People Are Not Pandas. Why Should This Matter to You?

People are not pandas.

panda animals
No matter how we wish otherwise.
Source: Giphy

So as a general rule, seeing bamboo is not going to make us happy—a fact that is most emphatically true for people with ankylosing spondylitis (AS).

The inflammatory condition comes with many pains and inconveniences. Out of all the complications, perhaps nothing inspires fear quite like “bamboo spine.”

Bamboo spine,” named for the unnaturally square shape of the vertebrae, is a standard indication that the spine has begun fusing. If AS progresses far enough over the years, calcification may eventually cause the entire column to stiffen into an inflexible shoot.

While this isn’t a terminal happenstance by any means, a “bamboo spine” means more pronounced limitations in mobility, which is something people with AS would love to avoid.

sad panda sad panda
But wait! Having ankylosing spondylitis doesn’t mean you have to be a sad panda.
Source: Giphy

There are a few treatments on the market, in addition to surgery and physical therapy, that promise a chance of keeping at-risk spines pleasantly bamboo-free. However, with 70% of AS patients experiencing “bamboo spine” and up to 40%  not being happy with their treatment results, those options aren’t good enough.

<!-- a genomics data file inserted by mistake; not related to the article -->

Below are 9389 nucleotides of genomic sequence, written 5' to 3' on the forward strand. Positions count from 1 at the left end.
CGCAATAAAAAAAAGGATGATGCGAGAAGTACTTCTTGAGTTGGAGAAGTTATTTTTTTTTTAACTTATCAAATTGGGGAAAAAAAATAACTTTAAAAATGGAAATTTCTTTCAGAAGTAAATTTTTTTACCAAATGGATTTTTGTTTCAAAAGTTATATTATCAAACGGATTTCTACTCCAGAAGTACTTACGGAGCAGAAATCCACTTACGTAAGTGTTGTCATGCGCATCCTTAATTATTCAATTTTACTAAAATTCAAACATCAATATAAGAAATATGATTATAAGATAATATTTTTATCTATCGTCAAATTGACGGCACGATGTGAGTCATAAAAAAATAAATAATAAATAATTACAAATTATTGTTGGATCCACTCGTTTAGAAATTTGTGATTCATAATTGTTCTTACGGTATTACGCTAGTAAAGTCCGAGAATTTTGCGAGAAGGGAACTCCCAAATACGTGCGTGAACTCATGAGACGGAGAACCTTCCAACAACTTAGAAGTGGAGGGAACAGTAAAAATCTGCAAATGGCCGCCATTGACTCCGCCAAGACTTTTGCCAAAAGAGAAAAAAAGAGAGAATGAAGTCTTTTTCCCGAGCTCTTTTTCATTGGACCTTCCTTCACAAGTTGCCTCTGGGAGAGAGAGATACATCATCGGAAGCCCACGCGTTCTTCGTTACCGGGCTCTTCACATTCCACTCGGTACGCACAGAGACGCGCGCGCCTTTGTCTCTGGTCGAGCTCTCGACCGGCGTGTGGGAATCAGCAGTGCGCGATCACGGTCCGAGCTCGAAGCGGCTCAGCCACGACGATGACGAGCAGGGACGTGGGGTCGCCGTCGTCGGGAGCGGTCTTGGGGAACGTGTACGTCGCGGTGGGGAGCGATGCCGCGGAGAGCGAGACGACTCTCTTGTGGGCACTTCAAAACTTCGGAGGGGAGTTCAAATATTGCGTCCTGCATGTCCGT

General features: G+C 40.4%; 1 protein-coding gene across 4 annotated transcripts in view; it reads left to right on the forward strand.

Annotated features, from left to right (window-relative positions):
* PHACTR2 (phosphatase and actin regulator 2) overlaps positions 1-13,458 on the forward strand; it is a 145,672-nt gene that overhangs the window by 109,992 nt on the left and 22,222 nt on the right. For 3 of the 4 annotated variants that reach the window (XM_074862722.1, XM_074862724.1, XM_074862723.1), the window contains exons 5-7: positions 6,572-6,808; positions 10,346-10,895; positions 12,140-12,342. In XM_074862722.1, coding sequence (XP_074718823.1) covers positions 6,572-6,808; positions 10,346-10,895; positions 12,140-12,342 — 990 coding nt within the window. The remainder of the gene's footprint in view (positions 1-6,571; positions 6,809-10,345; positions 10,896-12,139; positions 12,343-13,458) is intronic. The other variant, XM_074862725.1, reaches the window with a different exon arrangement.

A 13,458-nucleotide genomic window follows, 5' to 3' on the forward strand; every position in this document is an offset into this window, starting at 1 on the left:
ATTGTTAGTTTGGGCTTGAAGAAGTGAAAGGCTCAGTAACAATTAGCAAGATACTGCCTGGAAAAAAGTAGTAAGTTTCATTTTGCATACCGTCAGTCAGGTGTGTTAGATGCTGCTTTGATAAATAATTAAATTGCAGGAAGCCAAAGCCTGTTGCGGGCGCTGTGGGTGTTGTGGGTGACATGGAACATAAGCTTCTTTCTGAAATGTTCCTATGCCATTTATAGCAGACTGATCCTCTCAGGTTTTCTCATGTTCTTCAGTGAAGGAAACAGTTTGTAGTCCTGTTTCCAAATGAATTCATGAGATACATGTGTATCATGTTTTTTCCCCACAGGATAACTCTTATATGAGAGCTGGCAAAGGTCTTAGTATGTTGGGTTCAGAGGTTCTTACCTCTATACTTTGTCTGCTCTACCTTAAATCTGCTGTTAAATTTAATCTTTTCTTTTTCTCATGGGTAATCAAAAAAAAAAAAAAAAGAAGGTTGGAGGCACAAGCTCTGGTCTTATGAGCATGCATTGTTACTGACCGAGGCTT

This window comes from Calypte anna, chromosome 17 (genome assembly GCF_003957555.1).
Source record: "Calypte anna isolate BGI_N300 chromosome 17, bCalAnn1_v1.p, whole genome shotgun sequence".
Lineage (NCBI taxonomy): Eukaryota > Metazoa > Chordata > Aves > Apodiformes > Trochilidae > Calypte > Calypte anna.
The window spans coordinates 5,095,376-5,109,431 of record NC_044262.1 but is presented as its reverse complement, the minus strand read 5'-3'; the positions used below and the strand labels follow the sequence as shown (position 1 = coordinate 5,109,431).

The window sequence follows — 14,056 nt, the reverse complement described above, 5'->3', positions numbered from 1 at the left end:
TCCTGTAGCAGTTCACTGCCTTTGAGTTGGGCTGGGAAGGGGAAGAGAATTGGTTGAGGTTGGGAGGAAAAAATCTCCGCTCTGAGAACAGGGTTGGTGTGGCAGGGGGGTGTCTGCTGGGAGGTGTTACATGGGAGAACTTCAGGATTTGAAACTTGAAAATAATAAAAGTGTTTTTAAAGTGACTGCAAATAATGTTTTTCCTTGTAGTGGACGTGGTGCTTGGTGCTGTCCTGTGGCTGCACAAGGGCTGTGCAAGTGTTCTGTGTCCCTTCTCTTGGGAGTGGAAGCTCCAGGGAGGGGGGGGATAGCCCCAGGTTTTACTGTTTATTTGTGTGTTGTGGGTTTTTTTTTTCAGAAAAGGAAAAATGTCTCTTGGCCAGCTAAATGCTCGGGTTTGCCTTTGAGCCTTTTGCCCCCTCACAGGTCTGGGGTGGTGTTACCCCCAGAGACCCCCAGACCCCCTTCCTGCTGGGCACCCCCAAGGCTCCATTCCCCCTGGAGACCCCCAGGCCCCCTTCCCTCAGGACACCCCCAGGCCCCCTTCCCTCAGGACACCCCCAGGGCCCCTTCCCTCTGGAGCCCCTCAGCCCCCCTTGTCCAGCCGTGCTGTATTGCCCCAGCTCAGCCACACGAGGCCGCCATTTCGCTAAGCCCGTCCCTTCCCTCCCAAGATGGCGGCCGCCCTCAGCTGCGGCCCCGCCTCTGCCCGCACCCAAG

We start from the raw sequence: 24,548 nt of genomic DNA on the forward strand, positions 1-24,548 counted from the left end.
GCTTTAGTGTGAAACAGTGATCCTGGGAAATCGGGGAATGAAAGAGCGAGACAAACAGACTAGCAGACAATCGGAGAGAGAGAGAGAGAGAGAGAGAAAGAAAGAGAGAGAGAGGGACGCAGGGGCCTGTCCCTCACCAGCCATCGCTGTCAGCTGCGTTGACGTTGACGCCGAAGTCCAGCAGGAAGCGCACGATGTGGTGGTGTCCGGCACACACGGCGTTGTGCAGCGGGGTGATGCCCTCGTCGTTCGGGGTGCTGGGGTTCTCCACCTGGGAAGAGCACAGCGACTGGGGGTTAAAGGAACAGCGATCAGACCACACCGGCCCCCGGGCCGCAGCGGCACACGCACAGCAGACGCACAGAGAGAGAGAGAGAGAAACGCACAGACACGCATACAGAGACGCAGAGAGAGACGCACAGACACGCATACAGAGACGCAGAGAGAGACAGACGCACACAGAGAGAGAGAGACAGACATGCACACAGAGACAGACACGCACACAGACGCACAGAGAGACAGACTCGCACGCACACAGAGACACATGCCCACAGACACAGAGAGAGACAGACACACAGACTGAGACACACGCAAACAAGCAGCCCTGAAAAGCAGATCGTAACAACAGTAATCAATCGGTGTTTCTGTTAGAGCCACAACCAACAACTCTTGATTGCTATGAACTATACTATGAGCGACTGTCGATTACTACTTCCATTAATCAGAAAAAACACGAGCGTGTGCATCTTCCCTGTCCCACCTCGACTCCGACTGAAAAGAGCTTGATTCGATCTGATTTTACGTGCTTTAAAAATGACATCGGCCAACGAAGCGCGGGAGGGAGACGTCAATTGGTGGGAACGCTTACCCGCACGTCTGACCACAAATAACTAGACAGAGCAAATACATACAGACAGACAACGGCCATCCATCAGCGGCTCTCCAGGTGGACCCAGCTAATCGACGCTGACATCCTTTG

Fortunately, it appears that Cosentyx, a new biologic from Novartis Pharmaceuticals, is here to take AS patient satisfaction off the endangered list.

New results from Novartis indicate that Cosentyx is having a real benefit in studies. According to two years’ worth of recently released study data, X-rays show that Cosentyx may be the first treatment of its kind to reduce spinal damage. That’s not even getting into the improvements it seems to make in quality of life and other AS symptoms.

animals happy animal bear panda
See? Now that’s a happy panda!
Source: Giphy

Cosentyx is already approved in 49 countries for moderate-to-severe plaque psoriasis, including (for specific cases) in the United States. Hopefully, if the positive results are conserved, more patients will be saying “bye-bye” to spinal fusion for good and leaving the bamboo for the pandas.

Kiki Jones

Kiki Jones

Kiki’s family loves to say, “People are like a baking project. At some point, they’re just done and they’re who they’re going to be.” Well, Kiki still has some baking to do, and she learns a lot from her loved ones living with chronic conditions, including mental illness and Behcet’s disease. With a BA in English, she’s using her skills to tell the stories of people like them.

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